True, most of their names have been floating around the Internet since August. But today, it’s official: Saturday Night Live‘s 39th season will feature the debut of half a dozen new cast members, including one longtime SNL writer, one skilled impressionist, and one very familiar face — provided you don’t fast-forward through commercials. Here’s the announcement, straight from the peacock’s mouth:
(The names of all six new cast members were confirmed in a big New York Times story yesterday, which also revealed that breakout player Cecily Strong will co-anchor Weekend Update this season — and that featured player Tim Robinson is being relocated to the writers’ room.)
Where might you have seen these six before — and what former cast members could they be channeling? Let’s break things down, person by person:
His sketch group Good Neighbor has a deal with Comedy Central, and he recently shot an indie comedy with SNL cast members Kate McKinnon and Jay Pharoah — but you probably know him best as the stone-faced suit in AT&T’s “It’s Not Complicated” commercials. His authoritative, deep voice and clean-cut vibe make him a natural for what SNL vet Kenan Thompson calls “father figurey” type of roles; just call him the new Chris Parnell.
His official bio, courtesy of his old sketch group’s website: “He is warm and caring, but his icy glare will melt your soul.” This UCB veteran also runs a blog dedicated to “baguetting” — a meme he helped create — and has a history with Lorne Michaels: He wrote, directed, edited, and starred in a Step Up parody for Above Average, the YouTube network of Michaels’ production company. Given those Internet-friendly bona fides, Milhiser may be the next Andy Samberg.
Like Bennett, he’s a member of the sketch group Good Neighbor. Unlike most people, he’s been singled out by Louis C.K. as a particularly great up-and-comer. (Granted, Louis didn’t remember his full name — but it’s the thought that counts.) Mooney has written for Comedy Central’s Nathan for You, conducted awkward man-on-the-street interviews for Jimmy Kimmel Live, and appeared in a short but memorable Parks and Recreation guest appearance. His absurd, spacey sense of humor gives off Fred Armisen vibes.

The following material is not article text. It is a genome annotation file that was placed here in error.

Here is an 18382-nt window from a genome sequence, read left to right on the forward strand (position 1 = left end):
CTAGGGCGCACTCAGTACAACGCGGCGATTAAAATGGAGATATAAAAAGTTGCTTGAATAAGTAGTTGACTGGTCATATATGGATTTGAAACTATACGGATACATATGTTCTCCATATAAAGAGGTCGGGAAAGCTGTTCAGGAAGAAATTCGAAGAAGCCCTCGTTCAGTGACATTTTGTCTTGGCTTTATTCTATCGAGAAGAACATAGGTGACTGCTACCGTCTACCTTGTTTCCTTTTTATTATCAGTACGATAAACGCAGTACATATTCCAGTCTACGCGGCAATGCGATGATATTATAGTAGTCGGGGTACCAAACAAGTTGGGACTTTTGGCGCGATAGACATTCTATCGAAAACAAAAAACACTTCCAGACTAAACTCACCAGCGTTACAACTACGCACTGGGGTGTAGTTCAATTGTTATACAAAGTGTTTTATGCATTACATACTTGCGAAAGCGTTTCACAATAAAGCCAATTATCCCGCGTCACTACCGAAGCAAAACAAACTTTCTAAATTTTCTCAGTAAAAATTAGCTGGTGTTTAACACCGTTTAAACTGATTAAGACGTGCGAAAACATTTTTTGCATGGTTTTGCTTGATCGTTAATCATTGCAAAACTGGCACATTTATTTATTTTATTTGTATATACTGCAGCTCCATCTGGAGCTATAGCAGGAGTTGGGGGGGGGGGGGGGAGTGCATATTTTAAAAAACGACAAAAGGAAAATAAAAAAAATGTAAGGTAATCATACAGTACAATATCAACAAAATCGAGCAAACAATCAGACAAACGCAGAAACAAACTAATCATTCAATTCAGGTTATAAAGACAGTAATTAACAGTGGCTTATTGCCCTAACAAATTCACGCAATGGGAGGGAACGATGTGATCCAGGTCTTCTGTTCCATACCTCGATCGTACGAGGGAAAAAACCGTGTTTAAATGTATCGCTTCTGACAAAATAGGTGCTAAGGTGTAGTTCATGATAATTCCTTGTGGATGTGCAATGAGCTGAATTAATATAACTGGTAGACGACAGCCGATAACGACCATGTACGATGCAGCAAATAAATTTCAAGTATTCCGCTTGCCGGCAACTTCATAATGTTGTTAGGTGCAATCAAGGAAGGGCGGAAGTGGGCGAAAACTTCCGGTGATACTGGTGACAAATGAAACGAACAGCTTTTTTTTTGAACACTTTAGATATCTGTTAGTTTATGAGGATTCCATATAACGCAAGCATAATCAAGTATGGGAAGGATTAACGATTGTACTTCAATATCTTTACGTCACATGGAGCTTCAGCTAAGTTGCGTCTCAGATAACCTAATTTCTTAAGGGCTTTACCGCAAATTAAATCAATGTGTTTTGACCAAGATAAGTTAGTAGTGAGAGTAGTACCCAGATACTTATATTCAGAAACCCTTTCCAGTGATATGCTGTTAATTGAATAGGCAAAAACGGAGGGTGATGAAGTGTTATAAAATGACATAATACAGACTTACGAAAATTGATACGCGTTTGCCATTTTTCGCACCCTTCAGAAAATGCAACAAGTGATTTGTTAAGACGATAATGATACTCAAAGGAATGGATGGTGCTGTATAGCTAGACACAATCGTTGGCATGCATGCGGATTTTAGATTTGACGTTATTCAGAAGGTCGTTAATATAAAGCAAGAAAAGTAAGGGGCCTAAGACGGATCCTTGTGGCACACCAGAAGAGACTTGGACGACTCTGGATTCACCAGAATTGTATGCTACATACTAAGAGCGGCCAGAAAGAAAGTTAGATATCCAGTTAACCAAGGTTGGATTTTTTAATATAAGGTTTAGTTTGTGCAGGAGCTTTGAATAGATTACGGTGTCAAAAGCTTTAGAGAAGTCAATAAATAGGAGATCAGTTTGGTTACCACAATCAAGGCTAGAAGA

A writer on SNL since 2009, he’s interviewed everyone from Tina Fey to Insane Clown Posse in his popular web series, “7 Minutes in Heaven.” O’Brien has a round-faced, boyish quality about him that echoes Jimmy Fallon — and much like Fallon, he’s clearly got an eye for what might go viral.
SNL‘s cast is a crowded field of talented women — which may be why Wells is this year’s only new female cast member. Thankfully, a well-entrenched YouTube presence mean she already has a stable of impressions under her belt, including Zooey Deschanel, Kristen Stewart, and Michele Bachmann. Michaels may as well have put out a casting call for an Abby Elliott type — though would SNL really bring back “Bein’ Quirky”?
Wheelan is the final addition to SNL‘s cast — according to the Times, Michaels hired him just last week. He’s also the only full-fledged standup comedian. (According to his routine, Wheelan ‘s L.A. neighbors are a couple of methheads; clearly, a move to New York will be good for his sanity.) As of now, Wheelan is the toughest new featured player to pin down… though he gives off a bro-y aura that’s Jason Sudeikis-esque.
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